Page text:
There is so much mental noise in our world today. Never before have we had so many options — things to look up, think about, worry about and, most of all, feel guilty about. It’s really hard to be perfect.
Guest post – Chris Helder
Everyone else seems to be perfect, though. Everyone we know is smiling, laughing and partying, with a drink in their hand, or on holiday in some tropical paradise, parading the best version of their world for everyone to admire. It’s all so exciting — but of course nothing is really as perfect as it seems.
We glimpse other people’s lives through our phones and tablets. For the most part, we are genuinely happy for them. We want them to find love, to relish a family reunion, to celebrate a milestone with a great meal at a top restaurant. We are happy to share those moments with our friends. At the same time, we also like to be recognised for our own exciting life. It feels good when people like us. It feels good to be validated.
The problem is our life is not going to be perfect. In fact, there is often a big gap between reality and our projection of reality, and it is easy to feel a sense of guilt about not being able to bridge that gap.
In this media age, as people feel compelled to push the best version of their lives out to their friends and followers, this version can be a lot to live up to. We live in a world that is constantly barraging us with both information and the pressure of expectation in every area of our life, whether financial, business, relationship, parenting, family, friends or health.
Over the past 16 years I have presented to more than two thousand audiences on five continents, I have met countless people who are trying so hard to push through all the mental noise in their lives, to be the perfect parent, partner, husband, wife, employee or employer while at the same time staying perfectly fit and never ageing.
Much of this internal noise revolves around people’s feelings of guilt because they are unable to live up to these expectations. They are working late and feeling guilty for not being home with their family. Or they are managing a household and not finding time to keep fit and healthy. They try to juggle their time between work, home and fitness, but in the back of their minds, they know their relationship is suffering because they are so constantly busy.
Recently I was talking with a very good friend who shared with me his own story of guilt. It’s a game he has no possibility of winning. He likes to go to the gym at lunchtime. Every day at 11.30am he thinks about going to the gym. Some days he decides he is too busy to go, then he spends the entire lunch hour feeling guilty about his decision. On other days he decides he will go to the gym, but while working out he is constantly checking his phone. He feels he can’t focus on the workout, so once again he feels guilty about his decision.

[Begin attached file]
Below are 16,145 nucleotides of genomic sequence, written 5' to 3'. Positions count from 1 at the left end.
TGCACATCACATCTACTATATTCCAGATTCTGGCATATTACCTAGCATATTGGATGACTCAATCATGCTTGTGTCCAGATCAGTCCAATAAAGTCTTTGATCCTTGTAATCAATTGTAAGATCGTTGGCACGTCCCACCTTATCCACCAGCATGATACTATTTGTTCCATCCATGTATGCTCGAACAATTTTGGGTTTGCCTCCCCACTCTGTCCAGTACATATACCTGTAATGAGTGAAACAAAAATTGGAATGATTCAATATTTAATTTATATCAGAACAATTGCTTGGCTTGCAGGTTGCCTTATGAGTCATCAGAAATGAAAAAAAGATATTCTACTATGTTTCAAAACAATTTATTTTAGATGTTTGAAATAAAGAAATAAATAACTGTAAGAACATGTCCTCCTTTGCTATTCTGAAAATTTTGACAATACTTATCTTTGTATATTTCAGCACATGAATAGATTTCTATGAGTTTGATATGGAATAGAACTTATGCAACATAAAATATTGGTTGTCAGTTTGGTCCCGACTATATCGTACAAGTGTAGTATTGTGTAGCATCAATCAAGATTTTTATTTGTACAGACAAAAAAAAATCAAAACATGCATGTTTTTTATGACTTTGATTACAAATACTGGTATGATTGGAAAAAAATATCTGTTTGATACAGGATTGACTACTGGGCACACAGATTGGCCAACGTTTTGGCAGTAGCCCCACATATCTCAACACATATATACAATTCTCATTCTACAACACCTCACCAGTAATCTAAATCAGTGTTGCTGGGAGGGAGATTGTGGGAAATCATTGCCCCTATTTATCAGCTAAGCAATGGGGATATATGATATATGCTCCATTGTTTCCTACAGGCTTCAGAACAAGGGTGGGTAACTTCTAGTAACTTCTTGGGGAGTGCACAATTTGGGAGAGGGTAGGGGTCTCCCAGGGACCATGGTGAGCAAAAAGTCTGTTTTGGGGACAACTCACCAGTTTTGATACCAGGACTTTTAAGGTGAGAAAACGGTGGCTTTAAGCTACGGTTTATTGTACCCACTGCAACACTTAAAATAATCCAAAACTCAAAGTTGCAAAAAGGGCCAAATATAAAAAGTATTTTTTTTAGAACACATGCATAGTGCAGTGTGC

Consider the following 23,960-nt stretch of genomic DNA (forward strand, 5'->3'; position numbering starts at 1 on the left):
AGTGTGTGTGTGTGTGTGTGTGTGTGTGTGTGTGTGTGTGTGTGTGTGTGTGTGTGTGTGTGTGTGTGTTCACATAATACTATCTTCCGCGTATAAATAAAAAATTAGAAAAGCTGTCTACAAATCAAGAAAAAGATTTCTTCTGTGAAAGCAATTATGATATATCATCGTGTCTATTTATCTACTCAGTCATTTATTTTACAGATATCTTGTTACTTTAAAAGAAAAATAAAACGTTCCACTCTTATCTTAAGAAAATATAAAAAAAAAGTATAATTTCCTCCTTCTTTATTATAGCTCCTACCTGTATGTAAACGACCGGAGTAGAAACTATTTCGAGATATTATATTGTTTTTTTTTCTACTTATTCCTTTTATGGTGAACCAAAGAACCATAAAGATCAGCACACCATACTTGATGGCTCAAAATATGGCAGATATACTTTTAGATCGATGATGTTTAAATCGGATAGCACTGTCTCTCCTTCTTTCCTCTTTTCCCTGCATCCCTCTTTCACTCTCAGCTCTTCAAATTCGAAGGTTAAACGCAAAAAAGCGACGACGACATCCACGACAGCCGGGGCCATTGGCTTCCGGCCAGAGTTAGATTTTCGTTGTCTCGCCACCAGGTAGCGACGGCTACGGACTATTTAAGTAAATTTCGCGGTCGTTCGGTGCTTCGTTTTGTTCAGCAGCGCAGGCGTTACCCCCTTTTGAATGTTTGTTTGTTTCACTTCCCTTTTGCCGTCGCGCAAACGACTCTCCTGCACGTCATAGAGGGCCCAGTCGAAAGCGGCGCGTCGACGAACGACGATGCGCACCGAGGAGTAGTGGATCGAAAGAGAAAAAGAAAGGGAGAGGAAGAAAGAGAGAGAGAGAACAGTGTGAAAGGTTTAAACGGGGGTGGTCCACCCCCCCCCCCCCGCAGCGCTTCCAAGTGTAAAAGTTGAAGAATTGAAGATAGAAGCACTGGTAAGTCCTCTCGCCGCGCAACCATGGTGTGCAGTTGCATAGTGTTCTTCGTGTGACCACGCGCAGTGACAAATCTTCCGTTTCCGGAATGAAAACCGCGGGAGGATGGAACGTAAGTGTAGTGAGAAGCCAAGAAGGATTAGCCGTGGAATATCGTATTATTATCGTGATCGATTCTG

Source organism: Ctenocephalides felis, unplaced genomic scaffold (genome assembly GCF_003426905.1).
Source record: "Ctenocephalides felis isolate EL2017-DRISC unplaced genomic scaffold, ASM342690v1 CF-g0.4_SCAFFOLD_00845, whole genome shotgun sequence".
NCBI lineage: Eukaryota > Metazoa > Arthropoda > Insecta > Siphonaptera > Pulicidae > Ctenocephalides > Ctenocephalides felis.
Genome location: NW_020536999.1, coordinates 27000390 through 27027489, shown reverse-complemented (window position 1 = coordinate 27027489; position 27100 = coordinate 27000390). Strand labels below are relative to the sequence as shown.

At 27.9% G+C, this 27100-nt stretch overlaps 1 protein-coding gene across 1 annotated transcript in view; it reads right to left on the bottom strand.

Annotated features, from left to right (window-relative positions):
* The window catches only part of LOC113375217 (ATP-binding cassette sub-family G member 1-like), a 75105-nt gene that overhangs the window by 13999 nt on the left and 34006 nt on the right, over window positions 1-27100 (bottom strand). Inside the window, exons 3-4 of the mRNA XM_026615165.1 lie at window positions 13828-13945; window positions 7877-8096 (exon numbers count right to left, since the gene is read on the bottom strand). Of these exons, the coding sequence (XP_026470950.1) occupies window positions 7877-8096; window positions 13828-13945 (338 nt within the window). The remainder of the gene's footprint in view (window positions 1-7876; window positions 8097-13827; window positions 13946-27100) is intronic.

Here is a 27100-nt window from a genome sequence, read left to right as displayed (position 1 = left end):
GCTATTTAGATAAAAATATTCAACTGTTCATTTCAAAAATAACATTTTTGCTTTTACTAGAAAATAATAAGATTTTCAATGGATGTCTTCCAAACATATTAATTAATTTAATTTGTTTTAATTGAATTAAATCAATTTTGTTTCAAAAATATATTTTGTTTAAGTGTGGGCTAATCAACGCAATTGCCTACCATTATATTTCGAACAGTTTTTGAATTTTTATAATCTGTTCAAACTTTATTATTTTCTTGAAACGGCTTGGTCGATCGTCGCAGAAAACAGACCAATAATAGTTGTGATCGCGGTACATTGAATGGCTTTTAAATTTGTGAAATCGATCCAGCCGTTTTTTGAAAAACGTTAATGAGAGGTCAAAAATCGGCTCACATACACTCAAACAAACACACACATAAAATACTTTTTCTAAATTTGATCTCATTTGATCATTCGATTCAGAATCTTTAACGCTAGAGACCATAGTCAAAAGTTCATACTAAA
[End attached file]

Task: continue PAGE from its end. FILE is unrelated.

I want to change this pattern that so many of us experience in one way or another. We have to stop beating ourselves up.
I want to introduce an idea called ‘10 seconds of guilt…move on’. I hope you like it and can use it to help you enjoy your life more. It’s about acknowledging a feeling that is not useful and then quickly moving past this feeling. There are studies that suggest that more than 90 per cent of the things we worry over and feel bad about either will never happen or are things we cannot change.
This idea has really resonated with my Australian audiences. So many people, both men and women, have come up to me and shared their feelings of guilt around their aspiration to be perfect. Women have told me of their need to be a corporate powerhouse, domestic goddess, great mother, wonderful wife, perfect friend — and still find time to do yoga, work out at the gym and call their mother-in-law. It’s impossible!
Deluged by a media storm of news, fake news and social media messaging, we struggle to keep up. All that external noise creates a swirl of internal noise about what we should care about and how we should behave in our efforts to get it all right.
But the storm of information only convinces us of our many shortcomings. We must improve the quality of our lives, our health and fitness, our general happiness. Any failure to act makes us feel guilty. We need to lose weight, burn carbs, curb our sugar and salt intake, eat more superfoods! Sometimes it feels like the experts say one thing one year and contradict themselves the next. We are being marketed so heavily it is driving us to overwhelm.
The consistent message is that we must turn our lives around.
I hear a lot of motivational speakers at conferences seeking to convince their audience that they need to ‘transform’ themselves, to make massive changes in their lives. For most people, the prospect of personal transformation is overwhelming. In any case, the vast majority don’t want to be transformed. There are exceptions in every audience, but most people do not want to spend the energy and commitment to double or triple their output. They simply want to get the most out of the life they have in a way that is realistic and achievable. People have a lot going on. That’s okay.
My experience is that for most people useful, effective change is not about being transformed. Rather, it happens when people focus on a couple of things they want to adjust. When they are able to shift just a few of those stumbling blocks to their greater success, the trajectory of their lives and businesses changes dramatically.
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